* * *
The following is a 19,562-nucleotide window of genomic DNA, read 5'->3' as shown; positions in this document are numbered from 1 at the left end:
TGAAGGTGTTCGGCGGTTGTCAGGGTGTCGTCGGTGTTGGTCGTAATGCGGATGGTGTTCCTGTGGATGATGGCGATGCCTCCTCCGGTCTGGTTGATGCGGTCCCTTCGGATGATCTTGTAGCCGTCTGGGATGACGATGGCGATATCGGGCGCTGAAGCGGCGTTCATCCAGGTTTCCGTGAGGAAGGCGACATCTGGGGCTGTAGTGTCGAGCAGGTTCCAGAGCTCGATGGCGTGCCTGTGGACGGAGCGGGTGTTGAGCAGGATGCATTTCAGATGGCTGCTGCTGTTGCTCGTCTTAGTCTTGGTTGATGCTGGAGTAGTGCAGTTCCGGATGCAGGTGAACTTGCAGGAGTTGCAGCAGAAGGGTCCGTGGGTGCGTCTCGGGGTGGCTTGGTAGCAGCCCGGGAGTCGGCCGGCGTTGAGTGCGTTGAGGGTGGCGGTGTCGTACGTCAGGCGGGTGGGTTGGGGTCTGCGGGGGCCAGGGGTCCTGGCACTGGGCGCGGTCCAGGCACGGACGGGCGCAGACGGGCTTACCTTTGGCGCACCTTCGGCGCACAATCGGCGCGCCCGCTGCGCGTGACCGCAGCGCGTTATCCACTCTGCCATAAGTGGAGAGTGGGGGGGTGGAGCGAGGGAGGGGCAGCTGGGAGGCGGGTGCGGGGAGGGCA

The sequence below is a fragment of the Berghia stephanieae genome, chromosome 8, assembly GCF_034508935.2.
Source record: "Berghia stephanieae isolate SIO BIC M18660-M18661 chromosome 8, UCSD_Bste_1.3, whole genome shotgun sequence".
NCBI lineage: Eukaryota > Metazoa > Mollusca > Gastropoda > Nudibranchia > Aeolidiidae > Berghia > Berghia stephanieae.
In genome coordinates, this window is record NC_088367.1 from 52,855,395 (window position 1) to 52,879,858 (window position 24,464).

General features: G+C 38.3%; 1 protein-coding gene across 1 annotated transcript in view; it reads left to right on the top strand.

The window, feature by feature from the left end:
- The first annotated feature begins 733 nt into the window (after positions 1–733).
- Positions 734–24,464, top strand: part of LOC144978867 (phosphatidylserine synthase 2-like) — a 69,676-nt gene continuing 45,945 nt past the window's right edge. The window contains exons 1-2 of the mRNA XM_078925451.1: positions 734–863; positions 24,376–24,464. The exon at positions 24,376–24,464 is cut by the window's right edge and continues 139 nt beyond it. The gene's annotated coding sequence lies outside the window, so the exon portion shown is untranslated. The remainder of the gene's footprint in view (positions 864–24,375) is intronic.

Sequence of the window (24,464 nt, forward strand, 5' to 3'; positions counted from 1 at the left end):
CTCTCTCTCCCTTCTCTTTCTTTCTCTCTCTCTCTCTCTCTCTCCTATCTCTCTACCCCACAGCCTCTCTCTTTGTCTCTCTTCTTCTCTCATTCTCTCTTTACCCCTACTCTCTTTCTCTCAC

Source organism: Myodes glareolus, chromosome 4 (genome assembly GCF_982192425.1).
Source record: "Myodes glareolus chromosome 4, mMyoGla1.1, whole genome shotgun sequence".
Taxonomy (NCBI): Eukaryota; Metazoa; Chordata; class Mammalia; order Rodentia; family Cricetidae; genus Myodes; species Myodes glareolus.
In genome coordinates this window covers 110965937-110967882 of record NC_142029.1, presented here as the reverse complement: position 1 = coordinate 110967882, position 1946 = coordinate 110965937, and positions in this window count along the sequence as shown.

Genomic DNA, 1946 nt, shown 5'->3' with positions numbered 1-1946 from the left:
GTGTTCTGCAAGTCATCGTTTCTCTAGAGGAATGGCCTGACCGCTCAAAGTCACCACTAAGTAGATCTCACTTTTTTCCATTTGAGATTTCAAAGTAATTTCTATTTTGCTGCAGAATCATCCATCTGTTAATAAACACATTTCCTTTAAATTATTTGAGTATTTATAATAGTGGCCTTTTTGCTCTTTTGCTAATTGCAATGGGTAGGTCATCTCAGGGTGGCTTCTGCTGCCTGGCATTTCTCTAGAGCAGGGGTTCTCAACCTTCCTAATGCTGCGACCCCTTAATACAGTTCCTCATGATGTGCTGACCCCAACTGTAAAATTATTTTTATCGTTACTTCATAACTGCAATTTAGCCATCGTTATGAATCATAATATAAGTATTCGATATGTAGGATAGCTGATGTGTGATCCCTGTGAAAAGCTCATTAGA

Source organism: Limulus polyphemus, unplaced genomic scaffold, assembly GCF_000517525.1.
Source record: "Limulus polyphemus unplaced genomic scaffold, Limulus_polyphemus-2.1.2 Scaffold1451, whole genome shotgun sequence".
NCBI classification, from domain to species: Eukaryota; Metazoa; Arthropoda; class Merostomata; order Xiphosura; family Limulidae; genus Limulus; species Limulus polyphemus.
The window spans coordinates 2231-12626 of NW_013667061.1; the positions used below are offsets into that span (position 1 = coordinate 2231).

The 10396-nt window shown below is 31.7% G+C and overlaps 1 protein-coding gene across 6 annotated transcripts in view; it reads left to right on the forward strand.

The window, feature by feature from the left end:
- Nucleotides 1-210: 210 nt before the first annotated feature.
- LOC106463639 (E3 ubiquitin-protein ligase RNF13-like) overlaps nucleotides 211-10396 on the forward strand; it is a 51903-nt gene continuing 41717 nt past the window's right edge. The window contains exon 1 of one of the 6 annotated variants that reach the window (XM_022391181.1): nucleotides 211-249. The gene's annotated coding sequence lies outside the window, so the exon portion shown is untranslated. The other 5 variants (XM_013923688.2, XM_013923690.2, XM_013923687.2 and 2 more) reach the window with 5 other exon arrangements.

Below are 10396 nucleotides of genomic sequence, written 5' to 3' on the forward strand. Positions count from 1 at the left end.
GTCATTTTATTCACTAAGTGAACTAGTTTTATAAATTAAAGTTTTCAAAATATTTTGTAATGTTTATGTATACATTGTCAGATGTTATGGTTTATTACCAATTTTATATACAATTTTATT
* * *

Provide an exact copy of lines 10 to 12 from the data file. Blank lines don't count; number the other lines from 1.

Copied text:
- Positions 734–24,464, top strand: part of LOC144978867 (phosphatidylserine synthase 2-like) — a 69,676-nt gene continuing 45,945 nt past the window's right edge. The window contains exons 1-2 of the mRNA XM_078925451.1: positions 734–863; positions 24,376–24,464. The exon at positions 24,376–24,464 is cut by the window's right edge and continues 139 nt beyond it. The gene's annotated coding sequence lies outside the window, so the exon portion shown is untranslated. The remainder of the gene's footprint in view (positions 864–24,375) is intronic.

Sequence of the window (24,464 nt, forward strand, 5' to 3'; positions counted from 1 at the left end):
CTCTCTCTCCCTTCTCTTTCTTTCTCTCTCTCTCTCTCTCTCTCCTATCTCTCTACCCCACAGCCTCTCTCTTTGTCTCTCTTCTTCTCTCATTCTCTCTTTACCCCTACTCTCTTTCTCTCAC